After doing that step I was happy and tired and didn’t add that key into the info.plist again before going on vacation. Bad move. I spent an hour figuring out why my app wouldn’t start when running react-native run-ios. Instead i got the error No bundle URL Present..
By adding the following to info.plist it started to work again:
However this is not the only thing that could produce this error. Checkout this Github issue if the solution above does not help.
There are some steps that need to be take in order to publish a React Native app to the iOS App Store. But first you need to know how to submit a native app to the app store. That is out of scope for this tutorial since there is a tutorial at Ray Wenderlich that covers that whole process. It helps you with setting up a developer account, create certificates and profiles and so on. After finishing those steps you can continue reading below.
1. Remove localhost from info.plist
First we need to remove the locahost exception from info.plist. By default all traffic over HTTP is rejected since iOS 9 with App Transport Security. React Native has added an exception to localhost to make development easier.
Open info.plist and expand the App Transport Security settings and Exception Domains. Under there you’ll find the localhost entry. Remove it.
Info plist - App Transport Security settings
2. Create a release scheme
When building an app for release the React Native Developer Menu will be disabled.
React Native Developer menu - borrowed from official docs
Go to Product -> Scheme -> Edit Scheme in XCode. Select Run tab and set the Build Configuration dropdown to Release.
XCode release scheme
3. Build app with release scheme
Select Product -> Build from XCode or build the app from the command line using this command:
I’m interested in trying React native instead of Ionic for Dogwalk. And when doing this i’ll be writing the steps I take if someone else is interested in learning this as well. Now we’ll take a look on how to install React Native.
For React Native we need node, Watchman, React Native CLI and Xcode. Watchman is a service for watching changes in files and trigger actions when that happens. Reactive CLI is the command interface for React Native. Xcode is Apples IDE.
When running git rebase you reapply commits on top of another base tip. Ok, nice what does that mean? The official git docs provides a good explanation of this.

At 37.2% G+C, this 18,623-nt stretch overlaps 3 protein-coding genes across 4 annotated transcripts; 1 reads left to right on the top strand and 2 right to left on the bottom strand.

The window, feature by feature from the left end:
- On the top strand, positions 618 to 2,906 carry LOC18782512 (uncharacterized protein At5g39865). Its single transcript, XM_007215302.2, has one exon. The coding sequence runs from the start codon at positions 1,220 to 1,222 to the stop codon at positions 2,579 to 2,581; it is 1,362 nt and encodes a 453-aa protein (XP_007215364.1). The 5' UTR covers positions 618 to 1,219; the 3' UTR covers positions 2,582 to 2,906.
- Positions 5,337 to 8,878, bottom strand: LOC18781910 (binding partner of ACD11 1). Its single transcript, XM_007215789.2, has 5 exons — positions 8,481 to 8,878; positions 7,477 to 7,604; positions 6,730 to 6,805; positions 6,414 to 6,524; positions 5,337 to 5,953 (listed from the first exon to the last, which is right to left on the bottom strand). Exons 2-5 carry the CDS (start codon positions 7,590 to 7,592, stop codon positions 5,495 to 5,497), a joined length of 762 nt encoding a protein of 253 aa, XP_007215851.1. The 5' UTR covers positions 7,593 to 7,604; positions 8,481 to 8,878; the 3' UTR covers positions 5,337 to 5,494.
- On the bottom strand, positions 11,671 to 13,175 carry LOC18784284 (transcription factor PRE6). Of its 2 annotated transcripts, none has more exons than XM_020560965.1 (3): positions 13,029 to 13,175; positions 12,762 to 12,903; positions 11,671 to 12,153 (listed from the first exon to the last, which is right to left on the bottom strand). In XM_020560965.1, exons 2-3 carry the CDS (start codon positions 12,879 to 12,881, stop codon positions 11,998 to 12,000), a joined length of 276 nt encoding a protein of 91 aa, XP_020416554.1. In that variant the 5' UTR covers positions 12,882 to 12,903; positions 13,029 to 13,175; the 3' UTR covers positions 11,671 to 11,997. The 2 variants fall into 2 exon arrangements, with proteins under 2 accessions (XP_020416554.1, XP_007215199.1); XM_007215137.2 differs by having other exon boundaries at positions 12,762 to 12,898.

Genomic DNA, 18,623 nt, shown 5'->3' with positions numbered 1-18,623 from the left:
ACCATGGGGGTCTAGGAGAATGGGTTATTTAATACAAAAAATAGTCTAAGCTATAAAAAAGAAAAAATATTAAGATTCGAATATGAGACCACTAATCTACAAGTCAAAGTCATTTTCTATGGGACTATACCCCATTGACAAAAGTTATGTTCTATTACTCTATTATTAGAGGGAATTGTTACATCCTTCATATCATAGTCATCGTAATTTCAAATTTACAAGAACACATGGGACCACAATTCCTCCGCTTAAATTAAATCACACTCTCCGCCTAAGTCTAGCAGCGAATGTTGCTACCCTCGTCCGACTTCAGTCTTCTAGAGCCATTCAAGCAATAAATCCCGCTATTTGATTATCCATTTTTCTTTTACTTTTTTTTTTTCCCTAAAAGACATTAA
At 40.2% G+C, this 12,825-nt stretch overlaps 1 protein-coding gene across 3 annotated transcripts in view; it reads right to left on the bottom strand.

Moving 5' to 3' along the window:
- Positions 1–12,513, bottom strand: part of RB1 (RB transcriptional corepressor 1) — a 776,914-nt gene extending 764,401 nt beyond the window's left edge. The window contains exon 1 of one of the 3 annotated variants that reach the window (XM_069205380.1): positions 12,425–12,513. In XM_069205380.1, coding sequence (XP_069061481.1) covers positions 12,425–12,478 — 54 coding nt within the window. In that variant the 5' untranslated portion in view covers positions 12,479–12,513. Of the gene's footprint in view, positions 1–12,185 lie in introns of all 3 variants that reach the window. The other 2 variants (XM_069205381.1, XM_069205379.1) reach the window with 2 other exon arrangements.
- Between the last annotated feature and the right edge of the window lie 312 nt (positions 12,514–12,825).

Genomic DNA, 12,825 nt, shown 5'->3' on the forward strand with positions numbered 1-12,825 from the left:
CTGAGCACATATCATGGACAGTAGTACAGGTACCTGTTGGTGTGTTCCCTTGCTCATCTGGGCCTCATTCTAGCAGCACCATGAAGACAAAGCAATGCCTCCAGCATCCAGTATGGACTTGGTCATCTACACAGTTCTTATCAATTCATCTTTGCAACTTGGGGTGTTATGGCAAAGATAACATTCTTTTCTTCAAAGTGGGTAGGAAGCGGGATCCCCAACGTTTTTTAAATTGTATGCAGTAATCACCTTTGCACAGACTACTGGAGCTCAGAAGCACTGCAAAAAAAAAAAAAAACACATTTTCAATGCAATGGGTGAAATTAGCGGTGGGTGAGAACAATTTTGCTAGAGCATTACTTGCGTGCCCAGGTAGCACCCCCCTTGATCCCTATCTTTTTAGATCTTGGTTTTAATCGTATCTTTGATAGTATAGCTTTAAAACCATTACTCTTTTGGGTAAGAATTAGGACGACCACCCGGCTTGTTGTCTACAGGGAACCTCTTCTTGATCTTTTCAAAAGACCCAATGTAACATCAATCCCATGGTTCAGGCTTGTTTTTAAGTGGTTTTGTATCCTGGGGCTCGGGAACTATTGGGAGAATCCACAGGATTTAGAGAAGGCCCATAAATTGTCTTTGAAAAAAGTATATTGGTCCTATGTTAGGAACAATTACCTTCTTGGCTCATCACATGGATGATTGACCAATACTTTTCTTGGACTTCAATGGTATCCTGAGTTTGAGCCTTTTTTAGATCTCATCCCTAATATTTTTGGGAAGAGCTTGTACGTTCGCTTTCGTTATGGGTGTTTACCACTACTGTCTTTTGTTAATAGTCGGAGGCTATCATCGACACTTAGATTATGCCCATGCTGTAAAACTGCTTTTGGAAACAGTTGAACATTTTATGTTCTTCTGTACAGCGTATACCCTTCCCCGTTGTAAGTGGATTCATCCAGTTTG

If we have a feature branch called topic created from master at commit E. And if master has new commits before our branches can look like this:
To rebase this branch with master we would use this command:
Our branches would then look like this:
Git rebase interactive
We can also use rebase to, for example, squash or fixup commits that that fits better into an already made commit. This would come in handy after a code review is done and there are changes that fit in other commits.
Say i have this line added to my new feature branch:
And this line was commited with the message First commit of this new feature
After a code review a new line was added to that file, and a new commit was created
This commit got the message Fixing a code review.
To keep the branch nice and tidy you can squash or fixup these two commits into one.
I would get the following view in my terminal:
When typing fixup before the code review commit and saving, the commit will meld into the previous commit.
Do git rebase, sqash and fixups with a GUI
You do not need to do this in the terminal if you do not want to. You can use for example GitUp
GitUp Squash and fixups
If you right-click on a commit you get a lot of options for example Fixup with Parent and Squash with parent. But you also have the oiption to Swap with parent (Move down) and Swap with Child (Move up) which you can use before squashing or fixuping if there are other commits between the ones you want to combine.
To complement GitUp you can use the GitHub desktop app to see what your commits contains and which ones should be melded together.
push and pull after rebase
I work with github as an origin to this repo. To push the repo now when you have done a rebase you need to force the push:
For other users that now want to continue to work on this branch they now need to do a:
However I ran into an issue today in which I updated Node.JS outside of Visual Studio, but since VS uses its own install that is separate from any outside installation, you can potentially run into a node_modules package dependency issue where one version of npm installs a package (which makes it rely on that version of Node/npm), and then you can’t run commands in the other version (they break).
Running npm install or npm rebuild node-sass –force, as the error message says, did not help.
How to solve it
Open Visual Studio 2017
Go to Tools -> Options…
Go to Projects and Solutions -> Web Package Management
move $(PATH) to the top of that list and close that window.